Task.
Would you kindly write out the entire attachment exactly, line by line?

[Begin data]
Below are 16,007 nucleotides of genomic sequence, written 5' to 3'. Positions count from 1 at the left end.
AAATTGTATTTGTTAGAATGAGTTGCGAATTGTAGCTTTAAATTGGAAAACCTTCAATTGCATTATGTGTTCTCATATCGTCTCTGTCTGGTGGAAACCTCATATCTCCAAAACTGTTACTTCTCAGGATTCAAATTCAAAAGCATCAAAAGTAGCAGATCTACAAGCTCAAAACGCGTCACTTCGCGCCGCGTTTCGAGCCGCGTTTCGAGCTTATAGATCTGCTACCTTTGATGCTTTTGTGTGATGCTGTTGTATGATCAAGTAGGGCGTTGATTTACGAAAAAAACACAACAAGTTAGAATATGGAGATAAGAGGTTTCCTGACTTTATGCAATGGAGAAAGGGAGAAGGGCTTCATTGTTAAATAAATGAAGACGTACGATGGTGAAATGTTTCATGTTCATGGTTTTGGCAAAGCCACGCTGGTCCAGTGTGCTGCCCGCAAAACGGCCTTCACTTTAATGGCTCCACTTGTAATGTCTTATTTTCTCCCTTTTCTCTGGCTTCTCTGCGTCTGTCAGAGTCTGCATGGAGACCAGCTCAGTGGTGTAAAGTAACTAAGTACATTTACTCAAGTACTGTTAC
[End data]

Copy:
Below are 16,007 nucleotides of genomic sequence, written 5' to 3'. Positions count from 1 at the left end.
AAATTGTATTTGTTAGAATGAGTTGCGAATTGTAGCTTTAAATTGGAAAACCTTCAATTGCATTATGTGTTCTCATATCGTCTCTGTCTGGTGGAAACCTCATATCTCCAAAACTGTTACTTCTCAGGATTCAAATTCAAAAGCATCAAAAGTAGCAGATCTACAAGCTCAAAACGCGTCACTTCGCGCCGCGTTTCGAGCCGCGTTTCGAGCTTATAGATCTGCTACCTTTGATGCTTTTGTGTGATGCTGTTGTATGATCAAGTAGGGCGTTGATTTACGAAAAAAACACAACAAGTTAGAATATGGAGATAAGAGGTTTCCTGACTTTATGCAATGGAGAAAGGGAGAAGGGCTTCATTGTTAAATAAATGAAGACGTACGATGGTGAAATGTTTCATGTTCATGGTTTTGGCAAAGCCACGCTGGTCCAGTGTGCTGCCCGCAAAACGGCCTTCACTTTAATGGCTCCACTTGTAATGTCTTATTTTCTCCCTTTTCTCTGGCTTCTCTGCGTCTGTCAGAGTCTGCATGGAGACCAGCTCAGTGGTGTAAAGTAACTAAGTACATTTACTCAAGTACTGTTAC